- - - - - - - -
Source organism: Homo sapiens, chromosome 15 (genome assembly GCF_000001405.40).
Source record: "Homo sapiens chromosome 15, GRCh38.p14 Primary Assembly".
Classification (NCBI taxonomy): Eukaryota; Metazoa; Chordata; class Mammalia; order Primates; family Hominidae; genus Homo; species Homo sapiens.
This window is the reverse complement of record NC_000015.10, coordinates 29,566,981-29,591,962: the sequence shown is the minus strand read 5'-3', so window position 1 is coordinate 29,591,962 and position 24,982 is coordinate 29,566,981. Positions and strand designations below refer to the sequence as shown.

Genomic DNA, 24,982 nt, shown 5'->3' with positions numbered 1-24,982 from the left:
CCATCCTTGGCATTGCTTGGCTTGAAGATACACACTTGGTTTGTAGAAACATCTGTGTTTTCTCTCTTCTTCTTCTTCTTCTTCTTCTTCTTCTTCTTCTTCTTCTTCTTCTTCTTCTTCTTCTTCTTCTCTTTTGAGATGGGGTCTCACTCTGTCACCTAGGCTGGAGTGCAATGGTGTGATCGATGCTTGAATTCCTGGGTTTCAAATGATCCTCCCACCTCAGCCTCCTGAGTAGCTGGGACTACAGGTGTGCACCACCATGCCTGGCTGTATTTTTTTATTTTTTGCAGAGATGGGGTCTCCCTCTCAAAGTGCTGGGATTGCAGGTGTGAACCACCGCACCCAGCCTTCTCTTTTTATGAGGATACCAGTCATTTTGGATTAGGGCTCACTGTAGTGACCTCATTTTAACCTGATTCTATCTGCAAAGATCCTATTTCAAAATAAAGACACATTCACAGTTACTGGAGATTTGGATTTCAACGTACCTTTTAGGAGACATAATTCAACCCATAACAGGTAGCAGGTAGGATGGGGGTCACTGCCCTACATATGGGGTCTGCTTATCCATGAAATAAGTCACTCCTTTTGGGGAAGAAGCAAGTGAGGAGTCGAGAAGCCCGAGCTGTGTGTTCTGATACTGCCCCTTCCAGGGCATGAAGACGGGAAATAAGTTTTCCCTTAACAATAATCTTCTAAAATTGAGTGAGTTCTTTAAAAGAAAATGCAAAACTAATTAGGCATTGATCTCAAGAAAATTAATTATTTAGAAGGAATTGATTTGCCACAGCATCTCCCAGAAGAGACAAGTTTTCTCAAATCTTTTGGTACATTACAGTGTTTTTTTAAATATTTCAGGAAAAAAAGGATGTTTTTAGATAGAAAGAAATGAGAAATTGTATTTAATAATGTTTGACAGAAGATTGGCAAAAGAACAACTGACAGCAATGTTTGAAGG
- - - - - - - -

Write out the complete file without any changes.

Source organism: Homo sapiens, chromosome 15 (genome assembly GCF_000001405.40).
Source record: "Homo sapiens chromosome 15, GRCh38.p14 Primary Assembly".
Classification (NCBI taxonomy): Eukaryota; Metazoa; Chordata; class Mammalia; order Primates; family Hominidae; genus Homo; species Homo sapiens.
This window is the reverse complement of record NC_000015.10, coordinates 29,566,981-29,591,962: the sequence shown is the minus strand read 5'-3', so window position 1 is coordinate 29,591,962 and position 24,982 is coordinate 29,566,981. Positions and strand designations below refer to the sequence as shown.

Genomic DNA, 24,982 nt, shown 5'->3' with positions numbered 1-24,982 from the left:
CCATCCTTGGCATTGCTTGGCTTGAAGATACACACTTGGTTTGTAGAAACATCTGTGTTTTCTCTCTTCTTCTTCTTCTTCTTCTTCTTCTTCTTCTTCTTCTTCTTCTTCTTCTTCTTCTTCTTCTTCTCTTTTGAGATGGGGTCTCACTCTGTCACCTAGGCTGGAGTGCAATGGTGTGATCGATGCTTGAATTCCTGGGTTTCAAATGATCCTCCCACCTCAGCCTCCTGAGTAGCTGGGACTACAGGTGTGCACCACCATGCCTGGCTGTATTTTTTTATTTTTTGCAGAGATGGGGTCTCCCTCTCAAAGTGCTGGGATTGCAGGTGTGAACCACCGCACCCAGCCTTCTCTTTTTATGAGGATACCAGTCATTTTGGATTAGGGCTCACTGTAGTGACCTCATTTTAACCTGATTCTATCTGCAAAGATCCTATTTCAAAATAAAGACACATTCACAGTTACTGGAGATTTGGATTTCAACGTACCTTTTAGGAGACATAATTCAACCCATAACAGGTAGCAGGTAGGATGGGGGTCACTGCCCTACATATGGGGTCTGCTTATCCATGAAATAAGTCACTCCTTTTGGGGAAGAAGCAAGTGAGGAGTCGAGAAGCCCGAGCTGTGTGTTCTGATACTGCCCCTTCCAGGGCATGAAGACGGGAAATAAGTTTTCCCTTAACAATAATCTTCTAAAATTGAGTGAGTTCTTTAAAAGAAAATGCAAAACTAATTAGGCATTGATCTCAAGAAAATTAATTATTTAGAAGGAATTGATTTGCCACAGCATCTCCCAGAAGAGACAAGTTTTCTCAAATCTTTTGGTACATTACAGTGTTTTTTTAAATATTTCAGGAAAAAAAGGATGTTTTTAGATAGAAAGAAATGAGAAATTGTATTTAATAATGTTTGACAGAAGATTGGCAAAAGAACAACTGACAGCAATGTTTGAAGG